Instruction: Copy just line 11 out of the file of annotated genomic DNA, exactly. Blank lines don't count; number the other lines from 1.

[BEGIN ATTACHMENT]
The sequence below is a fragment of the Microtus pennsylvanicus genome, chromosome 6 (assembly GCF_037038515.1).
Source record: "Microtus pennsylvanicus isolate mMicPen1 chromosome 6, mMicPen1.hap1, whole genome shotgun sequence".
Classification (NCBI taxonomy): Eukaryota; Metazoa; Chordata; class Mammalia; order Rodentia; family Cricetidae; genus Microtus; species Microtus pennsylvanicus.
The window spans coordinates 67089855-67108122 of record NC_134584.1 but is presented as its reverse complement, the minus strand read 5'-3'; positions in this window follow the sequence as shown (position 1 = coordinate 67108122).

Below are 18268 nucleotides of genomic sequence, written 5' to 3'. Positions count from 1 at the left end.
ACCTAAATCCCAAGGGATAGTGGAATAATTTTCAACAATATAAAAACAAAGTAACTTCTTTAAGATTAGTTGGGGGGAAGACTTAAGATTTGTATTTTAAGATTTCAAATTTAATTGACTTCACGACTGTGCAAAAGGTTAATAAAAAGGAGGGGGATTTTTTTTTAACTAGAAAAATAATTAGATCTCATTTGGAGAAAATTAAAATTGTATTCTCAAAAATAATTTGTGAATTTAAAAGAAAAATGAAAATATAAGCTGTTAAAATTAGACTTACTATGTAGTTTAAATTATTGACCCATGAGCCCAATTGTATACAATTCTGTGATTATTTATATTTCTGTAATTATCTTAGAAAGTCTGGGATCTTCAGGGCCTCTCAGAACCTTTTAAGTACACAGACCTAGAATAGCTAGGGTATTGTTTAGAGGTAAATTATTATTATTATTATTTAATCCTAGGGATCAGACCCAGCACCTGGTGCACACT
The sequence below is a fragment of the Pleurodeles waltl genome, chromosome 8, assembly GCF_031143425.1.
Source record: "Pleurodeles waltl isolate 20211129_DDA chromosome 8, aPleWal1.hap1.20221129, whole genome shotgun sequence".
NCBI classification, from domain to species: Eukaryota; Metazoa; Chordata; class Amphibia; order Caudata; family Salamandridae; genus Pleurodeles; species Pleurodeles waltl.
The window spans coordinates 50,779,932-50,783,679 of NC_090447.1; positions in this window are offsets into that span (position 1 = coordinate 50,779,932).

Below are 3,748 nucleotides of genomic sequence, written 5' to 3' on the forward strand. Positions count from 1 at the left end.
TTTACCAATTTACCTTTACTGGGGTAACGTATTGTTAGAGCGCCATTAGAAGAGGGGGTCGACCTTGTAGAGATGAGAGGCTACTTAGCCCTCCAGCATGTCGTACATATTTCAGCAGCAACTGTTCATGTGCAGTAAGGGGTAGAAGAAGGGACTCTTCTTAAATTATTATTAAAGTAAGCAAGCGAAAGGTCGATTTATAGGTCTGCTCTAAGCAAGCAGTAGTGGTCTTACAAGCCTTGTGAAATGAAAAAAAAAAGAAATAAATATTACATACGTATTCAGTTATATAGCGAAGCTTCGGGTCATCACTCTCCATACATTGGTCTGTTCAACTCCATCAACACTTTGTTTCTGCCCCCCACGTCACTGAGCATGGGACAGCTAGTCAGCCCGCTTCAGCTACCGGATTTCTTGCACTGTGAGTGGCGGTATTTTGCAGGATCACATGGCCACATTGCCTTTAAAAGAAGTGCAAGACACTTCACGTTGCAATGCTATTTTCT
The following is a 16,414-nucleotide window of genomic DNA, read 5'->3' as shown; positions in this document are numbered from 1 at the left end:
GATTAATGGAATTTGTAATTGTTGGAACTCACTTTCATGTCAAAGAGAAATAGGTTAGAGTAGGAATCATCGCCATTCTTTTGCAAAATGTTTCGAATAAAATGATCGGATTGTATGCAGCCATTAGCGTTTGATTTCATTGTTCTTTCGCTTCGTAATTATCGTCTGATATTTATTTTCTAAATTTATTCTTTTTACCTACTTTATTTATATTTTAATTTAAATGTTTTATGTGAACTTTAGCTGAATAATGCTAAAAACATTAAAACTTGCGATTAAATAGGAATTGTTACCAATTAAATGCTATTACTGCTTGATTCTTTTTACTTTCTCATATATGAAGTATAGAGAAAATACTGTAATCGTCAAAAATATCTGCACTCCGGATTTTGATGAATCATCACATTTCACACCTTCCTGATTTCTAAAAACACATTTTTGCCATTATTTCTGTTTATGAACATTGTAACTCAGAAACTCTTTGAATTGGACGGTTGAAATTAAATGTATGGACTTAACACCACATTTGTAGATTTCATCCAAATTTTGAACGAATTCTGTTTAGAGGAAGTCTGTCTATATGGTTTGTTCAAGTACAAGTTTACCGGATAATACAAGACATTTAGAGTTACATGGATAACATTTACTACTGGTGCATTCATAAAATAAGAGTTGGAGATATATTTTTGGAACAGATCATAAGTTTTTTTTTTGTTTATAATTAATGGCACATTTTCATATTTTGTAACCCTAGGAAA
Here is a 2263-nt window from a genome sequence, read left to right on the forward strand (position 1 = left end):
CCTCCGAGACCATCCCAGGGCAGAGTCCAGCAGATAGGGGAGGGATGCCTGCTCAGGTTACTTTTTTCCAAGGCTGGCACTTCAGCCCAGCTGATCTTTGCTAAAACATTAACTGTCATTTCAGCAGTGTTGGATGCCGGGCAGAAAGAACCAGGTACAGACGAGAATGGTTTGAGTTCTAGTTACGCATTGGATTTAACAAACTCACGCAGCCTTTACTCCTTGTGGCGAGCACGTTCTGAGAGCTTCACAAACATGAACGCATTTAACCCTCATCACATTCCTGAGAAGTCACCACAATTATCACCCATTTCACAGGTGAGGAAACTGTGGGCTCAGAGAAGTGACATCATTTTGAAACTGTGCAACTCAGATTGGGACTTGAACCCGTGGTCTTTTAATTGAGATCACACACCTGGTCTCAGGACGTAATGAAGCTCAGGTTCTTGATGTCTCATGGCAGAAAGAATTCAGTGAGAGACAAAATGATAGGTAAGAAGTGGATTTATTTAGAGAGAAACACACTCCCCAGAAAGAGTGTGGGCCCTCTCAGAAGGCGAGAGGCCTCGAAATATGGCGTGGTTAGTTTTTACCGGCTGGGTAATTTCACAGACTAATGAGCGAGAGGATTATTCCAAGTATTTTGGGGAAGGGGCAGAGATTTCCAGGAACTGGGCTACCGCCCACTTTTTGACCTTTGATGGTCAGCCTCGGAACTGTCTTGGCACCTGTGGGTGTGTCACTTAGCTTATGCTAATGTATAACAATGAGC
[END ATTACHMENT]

Below are 3,748 nucleotides of genomic sequence, written 5' to 3' on the forward strand. Positions count from 1 at the left end.